In September 1943 the US 101st Airborne Division requisitioned part of the house, and it became home to regimental staff, regimental headquarters company, and headquarters company of the 1st Battalion, 506th Parachute Infantry Regiment. The house provided office space and sleeping quarters for 506th officers with the best rooms being allocated to Col. Robert F. Sink, Regimental Commander and Lt. Col. Charles H. Chase, his executive officer. The colonel used the library as his office, and a memorial plaque can now be found in this room. From airfields in this area, including Ramsbury just to the west of here, the Airborne Division took off during the night of 5 June 1944, the eve of D-Day, as part of the invasion of Normandy. Easy Company from this regiment have become famous through the book and TV mini-series "Band of Brothers". All other ranks lived in Nissen huts built alongside the main drive between the house and the east lodge.

Littlecote House is currently a hotel.

Tags:   Wiltshire Littlecote House country house medieval house Tudor house Elizabethan house medieval architecture buildings hotels Hungerford country estate US 101st Airborne Division Band of Brothers USAAF

N 37 B 21.3K C 117 E Aug 22, 2012 F Aug 23, 2012
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Anne Hathaway's Cottage is a twelve-roomed farmhouse where the wife of William Shakespeare lived as a child in the village of Shottery, Warwickshire, about 1 mile west of Stratford-upon-Avon. Spacious, and with several bedrooms, it is now set in extensive gardens.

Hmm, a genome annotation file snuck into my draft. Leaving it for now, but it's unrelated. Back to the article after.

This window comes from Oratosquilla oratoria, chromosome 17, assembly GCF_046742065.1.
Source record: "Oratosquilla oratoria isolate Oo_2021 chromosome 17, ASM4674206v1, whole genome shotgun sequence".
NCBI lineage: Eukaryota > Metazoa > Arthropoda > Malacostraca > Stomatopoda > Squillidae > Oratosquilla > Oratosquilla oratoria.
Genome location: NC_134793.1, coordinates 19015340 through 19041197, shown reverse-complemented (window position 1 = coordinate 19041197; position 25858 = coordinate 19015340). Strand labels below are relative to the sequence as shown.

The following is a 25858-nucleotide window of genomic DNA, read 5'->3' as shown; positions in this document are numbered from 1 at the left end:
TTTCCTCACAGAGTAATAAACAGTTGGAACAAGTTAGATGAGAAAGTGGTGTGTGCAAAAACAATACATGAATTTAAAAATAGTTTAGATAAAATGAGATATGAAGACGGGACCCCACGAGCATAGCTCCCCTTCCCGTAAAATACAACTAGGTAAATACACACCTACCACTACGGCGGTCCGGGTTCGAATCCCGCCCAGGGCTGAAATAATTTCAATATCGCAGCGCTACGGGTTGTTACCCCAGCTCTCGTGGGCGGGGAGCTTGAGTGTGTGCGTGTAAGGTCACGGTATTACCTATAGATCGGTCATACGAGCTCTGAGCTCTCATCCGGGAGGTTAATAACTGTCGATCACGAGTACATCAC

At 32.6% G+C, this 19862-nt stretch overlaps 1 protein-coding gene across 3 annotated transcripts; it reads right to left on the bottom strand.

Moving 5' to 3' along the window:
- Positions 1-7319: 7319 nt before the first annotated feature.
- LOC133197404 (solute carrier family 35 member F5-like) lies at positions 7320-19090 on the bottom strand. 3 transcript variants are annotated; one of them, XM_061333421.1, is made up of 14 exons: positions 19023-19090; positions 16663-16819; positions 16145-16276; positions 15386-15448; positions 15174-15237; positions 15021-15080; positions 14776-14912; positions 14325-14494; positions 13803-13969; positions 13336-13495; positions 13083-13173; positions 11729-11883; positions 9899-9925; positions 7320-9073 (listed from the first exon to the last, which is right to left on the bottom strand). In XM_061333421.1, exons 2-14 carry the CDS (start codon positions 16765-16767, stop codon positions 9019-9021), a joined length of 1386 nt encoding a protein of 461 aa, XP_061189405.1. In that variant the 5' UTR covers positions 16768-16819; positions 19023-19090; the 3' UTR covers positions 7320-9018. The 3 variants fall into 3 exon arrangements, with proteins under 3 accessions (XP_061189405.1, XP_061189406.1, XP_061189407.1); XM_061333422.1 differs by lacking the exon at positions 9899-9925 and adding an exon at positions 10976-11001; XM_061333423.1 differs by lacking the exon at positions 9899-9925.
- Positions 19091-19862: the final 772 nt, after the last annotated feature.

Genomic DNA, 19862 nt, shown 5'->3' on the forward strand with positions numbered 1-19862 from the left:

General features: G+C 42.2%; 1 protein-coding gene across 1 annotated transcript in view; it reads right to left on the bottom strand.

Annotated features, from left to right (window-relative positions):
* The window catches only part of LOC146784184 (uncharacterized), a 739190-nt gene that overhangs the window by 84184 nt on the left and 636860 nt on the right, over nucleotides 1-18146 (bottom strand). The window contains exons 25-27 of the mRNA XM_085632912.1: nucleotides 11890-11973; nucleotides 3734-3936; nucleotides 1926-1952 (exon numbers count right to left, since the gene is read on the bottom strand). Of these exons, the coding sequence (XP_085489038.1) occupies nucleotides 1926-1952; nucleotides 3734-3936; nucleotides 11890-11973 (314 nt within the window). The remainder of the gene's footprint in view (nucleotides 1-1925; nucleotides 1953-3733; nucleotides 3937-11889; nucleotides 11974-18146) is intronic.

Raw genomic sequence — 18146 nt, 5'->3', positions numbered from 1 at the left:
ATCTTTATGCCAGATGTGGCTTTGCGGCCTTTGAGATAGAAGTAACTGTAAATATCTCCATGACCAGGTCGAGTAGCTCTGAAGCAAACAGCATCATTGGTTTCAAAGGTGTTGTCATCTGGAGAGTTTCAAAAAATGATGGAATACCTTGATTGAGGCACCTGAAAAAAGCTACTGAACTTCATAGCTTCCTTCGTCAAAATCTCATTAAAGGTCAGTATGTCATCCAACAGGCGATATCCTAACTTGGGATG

The earliest part of the house was built prior to the 15th century. The cottage was known as Newlands Farm in Shakespeare's day and had more than 90 acres (36 hectares) of land attached to it. As in many houses of the period, it has multiple chimneys to spread the heat evenly throughout the house during winter. The largest chimney was used for cooking. It also has visible timber framing, a trademark of vernacular Tudor style architecture.

(Source: Wikipedia)

Tags:   Warwickshire William Shakespeare. medieval buildings Anne Hathaway's Cottage ColorPhotoAward

N 0 B 1.7K C 5 E Feb 25, 2012 F Feb 27, 2012
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My other half takes time out to read the official guide book to Canons Ashby House in Northamptonshire. St Mary's Church is in the background. Both the house and church are owned by the National Trust. The majority of the house (on the left) dates from the 16th century, though the earliest part is an L-shaped farmhouse dating from the 15th century. The church originally was part of an Augustinian Priory which was one of the first to be destroyed in the Reformation in 1535. It dates from 1250.

Tags:   Northamptonshire Canons Ashby House Canons Ashby Elizabethan architecture buildings National Trust country house

N 2 B 1.7K C 6 E Feb 25, 2012 F Feb 27, 2012
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The main entrance is reached through an archway and small courtyard, known as the Pebble Court. This leads into the Great Hall. The main door was originally on the opposite side of the house.

Tags:   Northamptonshire Canons Ashby House Canons Ashby Elizabethan architecture buildings National Trust country house